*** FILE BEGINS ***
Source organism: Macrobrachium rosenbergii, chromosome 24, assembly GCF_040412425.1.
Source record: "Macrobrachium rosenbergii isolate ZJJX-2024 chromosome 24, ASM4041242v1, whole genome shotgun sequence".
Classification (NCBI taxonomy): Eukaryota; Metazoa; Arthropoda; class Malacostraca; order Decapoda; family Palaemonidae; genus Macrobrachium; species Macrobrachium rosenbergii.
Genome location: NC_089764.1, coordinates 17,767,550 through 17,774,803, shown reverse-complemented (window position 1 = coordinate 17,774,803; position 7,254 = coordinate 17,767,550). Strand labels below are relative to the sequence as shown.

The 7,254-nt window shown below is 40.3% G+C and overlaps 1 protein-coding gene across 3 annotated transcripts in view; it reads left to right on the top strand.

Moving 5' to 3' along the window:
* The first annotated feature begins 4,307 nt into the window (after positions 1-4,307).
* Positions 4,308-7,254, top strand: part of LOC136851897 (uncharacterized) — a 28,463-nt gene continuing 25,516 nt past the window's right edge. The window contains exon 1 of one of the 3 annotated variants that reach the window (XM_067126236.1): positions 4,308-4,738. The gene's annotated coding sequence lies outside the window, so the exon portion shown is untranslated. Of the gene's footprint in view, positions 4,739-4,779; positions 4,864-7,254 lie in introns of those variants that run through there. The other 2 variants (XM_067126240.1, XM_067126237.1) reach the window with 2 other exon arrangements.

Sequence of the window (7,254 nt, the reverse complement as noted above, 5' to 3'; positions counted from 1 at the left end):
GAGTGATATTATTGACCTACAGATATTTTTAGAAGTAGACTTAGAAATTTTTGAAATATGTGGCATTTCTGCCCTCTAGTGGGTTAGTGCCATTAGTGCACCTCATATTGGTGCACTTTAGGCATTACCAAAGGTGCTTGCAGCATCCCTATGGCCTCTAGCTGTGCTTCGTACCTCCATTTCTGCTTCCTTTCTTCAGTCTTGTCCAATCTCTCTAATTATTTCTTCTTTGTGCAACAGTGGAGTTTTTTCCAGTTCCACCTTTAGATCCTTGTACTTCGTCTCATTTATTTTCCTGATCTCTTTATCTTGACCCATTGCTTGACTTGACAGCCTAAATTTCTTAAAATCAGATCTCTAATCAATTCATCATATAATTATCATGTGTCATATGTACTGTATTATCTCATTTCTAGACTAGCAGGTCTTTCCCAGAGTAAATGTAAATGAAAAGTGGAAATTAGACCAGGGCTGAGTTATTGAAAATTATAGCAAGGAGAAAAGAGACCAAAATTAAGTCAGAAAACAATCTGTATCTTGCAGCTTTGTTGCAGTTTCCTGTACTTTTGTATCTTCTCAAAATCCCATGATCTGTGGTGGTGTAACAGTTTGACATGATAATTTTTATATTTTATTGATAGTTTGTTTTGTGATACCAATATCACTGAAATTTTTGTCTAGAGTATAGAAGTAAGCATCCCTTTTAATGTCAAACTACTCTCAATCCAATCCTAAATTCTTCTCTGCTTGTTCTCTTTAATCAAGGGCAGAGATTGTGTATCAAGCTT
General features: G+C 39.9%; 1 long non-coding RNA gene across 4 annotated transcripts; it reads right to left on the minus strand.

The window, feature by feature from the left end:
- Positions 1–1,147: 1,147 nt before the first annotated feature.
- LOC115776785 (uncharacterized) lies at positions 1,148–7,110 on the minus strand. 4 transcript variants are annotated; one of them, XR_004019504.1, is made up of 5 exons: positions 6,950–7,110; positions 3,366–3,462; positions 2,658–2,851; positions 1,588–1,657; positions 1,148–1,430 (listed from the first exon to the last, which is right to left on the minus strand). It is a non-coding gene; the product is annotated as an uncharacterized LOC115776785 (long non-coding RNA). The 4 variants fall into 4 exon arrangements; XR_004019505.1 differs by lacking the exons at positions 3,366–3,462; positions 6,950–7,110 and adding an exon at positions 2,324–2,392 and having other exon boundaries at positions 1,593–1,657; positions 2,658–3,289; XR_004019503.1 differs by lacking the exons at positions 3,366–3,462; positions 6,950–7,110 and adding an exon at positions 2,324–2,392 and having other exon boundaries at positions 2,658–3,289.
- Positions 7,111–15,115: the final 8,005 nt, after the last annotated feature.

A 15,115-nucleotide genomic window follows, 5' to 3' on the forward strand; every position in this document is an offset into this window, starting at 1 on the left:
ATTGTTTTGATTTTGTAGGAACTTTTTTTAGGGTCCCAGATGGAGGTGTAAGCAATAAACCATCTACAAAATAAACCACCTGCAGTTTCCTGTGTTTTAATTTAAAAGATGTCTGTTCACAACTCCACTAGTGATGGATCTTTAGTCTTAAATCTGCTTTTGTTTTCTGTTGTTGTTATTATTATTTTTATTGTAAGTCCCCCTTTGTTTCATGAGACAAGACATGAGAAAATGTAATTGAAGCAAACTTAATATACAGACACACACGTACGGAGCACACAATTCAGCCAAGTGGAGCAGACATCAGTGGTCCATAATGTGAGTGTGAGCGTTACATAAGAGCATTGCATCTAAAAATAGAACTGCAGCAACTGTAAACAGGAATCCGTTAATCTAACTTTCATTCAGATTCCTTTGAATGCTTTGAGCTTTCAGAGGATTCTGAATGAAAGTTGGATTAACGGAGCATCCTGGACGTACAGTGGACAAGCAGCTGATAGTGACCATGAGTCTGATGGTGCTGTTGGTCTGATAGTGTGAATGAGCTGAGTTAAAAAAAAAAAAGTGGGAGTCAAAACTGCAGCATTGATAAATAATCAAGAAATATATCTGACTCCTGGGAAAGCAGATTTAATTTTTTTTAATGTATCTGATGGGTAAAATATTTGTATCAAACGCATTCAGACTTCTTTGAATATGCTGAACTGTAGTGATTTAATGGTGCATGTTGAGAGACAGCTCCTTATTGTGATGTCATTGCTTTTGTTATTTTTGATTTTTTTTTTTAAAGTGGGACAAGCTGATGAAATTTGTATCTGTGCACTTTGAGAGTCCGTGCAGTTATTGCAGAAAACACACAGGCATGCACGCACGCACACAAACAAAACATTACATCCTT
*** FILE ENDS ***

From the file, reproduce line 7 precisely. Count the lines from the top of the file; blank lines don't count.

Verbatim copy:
* The first annotated feature begins 4,307 nt into the window (after positions 1-4,307).